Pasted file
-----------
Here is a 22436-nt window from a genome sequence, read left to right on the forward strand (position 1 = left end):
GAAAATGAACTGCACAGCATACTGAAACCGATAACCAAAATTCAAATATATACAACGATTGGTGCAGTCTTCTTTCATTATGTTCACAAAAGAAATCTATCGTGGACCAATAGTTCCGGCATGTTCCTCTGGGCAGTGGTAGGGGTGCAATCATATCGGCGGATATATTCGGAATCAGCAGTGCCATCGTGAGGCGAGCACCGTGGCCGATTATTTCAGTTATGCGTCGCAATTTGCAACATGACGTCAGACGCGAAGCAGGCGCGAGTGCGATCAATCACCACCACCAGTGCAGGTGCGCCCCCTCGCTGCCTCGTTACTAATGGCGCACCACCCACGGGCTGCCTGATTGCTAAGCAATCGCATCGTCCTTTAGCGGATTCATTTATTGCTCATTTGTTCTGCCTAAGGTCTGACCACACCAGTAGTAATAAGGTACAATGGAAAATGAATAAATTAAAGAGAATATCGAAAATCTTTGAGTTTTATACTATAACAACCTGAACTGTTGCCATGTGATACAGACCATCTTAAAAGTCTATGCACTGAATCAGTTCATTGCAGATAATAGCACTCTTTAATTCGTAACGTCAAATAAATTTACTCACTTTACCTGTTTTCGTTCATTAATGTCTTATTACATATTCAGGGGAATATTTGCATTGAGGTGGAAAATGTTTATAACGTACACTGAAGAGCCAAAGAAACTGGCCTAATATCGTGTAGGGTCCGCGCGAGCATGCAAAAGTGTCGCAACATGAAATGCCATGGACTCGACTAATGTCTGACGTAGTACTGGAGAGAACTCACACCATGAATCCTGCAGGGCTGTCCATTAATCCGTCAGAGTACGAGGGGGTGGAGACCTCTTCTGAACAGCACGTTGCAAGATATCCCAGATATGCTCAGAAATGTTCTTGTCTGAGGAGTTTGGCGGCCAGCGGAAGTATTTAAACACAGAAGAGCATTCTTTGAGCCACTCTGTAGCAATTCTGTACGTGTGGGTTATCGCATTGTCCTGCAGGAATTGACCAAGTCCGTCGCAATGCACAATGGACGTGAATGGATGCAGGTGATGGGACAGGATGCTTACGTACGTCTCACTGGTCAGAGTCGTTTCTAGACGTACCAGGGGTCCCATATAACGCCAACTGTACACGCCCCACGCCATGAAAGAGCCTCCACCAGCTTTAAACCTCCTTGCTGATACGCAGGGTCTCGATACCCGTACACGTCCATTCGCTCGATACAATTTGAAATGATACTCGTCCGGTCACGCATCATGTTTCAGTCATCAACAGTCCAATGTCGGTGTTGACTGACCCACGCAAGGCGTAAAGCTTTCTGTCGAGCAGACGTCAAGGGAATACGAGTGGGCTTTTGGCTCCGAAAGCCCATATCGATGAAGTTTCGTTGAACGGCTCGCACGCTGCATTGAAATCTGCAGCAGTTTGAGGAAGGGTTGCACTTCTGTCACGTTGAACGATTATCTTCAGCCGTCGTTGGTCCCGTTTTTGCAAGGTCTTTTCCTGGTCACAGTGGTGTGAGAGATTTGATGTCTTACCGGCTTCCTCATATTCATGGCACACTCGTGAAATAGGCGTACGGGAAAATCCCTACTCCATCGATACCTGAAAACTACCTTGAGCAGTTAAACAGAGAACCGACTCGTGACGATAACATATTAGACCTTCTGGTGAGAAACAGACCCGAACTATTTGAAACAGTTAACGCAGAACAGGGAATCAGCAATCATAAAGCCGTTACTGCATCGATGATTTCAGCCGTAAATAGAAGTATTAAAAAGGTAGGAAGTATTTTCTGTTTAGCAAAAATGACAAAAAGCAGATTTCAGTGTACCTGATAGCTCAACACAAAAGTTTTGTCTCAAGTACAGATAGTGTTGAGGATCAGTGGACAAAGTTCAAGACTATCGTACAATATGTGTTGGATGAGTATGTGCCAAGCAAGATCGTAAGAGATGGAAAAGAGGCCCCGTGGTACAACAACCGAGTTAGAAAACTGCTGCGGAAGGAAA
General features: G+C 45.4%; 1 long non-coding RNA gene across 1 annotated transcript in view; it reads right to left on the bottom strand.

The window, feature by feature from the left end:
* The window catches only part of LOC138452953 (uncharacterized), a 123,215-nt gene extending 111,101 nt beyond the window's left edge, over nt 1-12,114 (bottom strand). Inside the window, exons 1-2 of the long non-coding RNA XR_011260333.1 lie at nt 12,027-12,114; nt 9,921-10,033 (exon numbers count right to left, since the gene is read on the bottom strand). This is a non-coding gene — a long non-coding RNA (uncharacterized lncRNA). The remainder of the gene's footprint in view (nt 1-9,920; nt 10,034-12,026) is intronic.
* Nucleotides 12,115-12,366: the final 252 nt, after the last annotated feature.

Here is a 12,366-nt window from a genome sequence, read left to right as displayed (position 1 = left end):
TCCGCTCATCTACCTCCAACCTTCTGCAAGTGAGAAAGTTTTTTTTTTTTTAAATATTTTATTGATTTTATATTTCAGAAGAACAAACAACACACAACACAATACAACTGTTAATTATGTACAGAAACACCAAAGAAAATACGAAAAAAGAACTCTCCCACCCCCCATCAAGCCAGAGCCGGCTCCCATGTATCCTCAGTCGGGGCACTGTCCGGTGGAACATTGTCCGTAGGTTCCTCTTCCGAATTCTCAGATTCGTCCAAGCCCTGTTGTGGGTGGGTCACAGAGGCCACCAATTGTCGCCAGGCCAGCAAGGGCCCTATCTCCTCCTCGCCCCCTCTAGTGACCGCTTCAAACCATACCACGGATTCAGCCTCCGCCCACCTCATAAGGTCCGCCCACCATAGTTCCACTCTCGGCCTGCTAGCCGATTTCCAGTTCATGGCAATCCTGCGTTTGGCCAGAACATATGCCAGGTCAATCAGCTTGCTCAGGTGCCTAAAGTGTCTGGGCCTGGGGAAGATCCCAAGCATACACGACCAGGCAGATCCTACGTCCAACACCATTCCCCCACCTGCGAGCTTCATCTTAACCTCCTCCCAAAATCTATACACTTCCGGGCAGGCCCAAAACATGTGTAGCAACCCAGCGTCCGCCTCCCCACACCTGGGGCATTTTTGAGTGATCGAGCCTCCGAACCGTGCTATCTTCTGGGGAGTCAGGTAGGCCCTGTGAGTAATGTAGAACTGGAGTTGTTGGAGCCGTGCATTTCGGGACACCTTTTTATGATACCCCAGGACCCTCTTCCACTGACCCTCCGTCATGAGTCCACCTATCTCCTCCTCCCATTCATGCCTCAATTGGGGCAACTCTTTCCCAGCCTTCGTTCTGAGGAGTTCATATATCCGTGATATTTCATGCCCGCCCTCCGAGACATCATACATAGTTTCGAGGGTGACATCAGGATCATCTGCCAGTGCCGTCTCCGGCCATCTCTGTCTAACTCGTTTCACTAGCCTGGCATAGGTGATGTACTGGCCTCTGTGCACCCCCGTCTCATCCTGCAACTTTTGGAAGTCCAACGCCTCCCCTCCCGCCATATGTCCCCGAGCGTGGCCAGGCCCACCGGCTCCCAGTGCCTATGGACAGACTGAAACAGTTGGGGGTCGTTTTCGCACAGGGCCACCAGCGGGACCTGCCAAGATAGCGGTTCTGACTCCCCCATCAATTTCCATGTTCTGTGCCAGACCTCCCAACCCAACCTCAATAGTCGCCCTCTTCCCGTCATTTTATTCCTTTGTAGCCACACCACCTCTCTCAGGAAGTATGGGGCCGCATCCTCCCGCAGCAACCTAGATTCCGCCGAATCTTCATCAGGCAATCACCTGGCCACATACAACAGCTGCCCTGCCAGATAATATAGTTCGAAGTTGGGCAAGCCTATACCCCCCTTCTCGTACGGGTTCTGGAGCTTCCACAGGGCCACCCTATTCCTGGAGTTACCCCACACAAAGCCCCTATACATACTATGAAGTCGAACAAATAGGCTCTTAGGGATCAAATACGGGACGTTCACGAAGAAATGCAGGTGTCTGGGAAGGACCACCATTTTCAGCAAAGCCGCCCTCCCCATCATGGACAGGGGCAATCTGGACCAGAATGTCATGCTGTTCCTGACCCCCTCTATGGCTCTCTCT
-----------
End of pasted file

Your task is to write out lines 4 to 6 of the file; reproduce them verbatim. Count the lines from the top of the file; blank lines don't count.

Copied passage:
The window, feature by feature from the left end:
* The window catches only part of LOC138452953 (uncharacterized), a 123,215-nt gene extending 111,101 nt beyond the window's left edge, over nt 1-12,114 (bottom strand). Inside the window, exons 1-2 of the long non-coding RNA XR_011260333.1 lie at nt 12,027-12,114; nt 9,921-10,033 (exon numbers count right to left, since the gene is read on the bottom strand). This is a non-coding gene — a long non-coding RNA (uncharacterized lncRNA). The remainder of the gene's footprint in view (nt 1-9,920; nt 10,034-12,026) is intronic.
* Nucleotides 12,115-12,366: the final 252 nt, after the last annotated feature.